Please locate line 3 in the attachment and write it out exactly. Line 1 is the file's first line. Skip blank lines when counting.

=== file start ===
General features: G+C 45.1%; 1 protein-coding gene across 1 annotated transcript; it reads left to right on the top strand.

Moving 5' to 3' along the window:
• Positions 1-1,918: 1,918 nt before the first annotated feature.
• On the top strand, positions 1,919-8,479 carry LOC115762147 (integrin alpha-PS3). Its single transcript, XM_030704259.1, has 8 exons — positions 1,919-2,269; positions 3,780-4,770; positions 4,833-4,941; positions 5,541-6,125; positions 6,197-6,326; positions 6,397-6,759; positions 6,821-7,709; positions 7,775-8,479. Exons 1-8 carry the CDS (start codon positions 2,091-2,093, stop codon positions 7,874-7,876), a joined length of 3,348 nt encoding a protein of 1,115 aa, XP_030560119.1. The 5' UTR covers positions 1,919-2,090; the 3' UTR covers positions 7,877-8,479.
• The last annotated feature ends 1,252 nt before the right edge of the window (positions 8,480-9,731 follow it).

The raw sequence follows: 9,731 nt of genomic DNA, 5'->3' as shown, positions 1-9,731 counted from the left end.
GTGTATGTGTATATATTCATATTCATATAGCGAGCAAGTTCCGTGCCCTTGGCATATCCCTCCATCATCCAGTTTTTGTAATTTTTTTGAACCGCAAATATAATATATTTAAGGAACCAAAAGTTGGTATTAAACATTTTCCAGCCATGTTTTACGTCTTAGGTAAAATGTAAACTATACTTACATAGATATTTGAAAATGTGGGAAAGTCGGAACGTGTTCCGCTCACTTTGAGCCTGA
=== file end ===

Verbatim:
• Positions 1-1,918: 1,918 nt before the first annotated feature.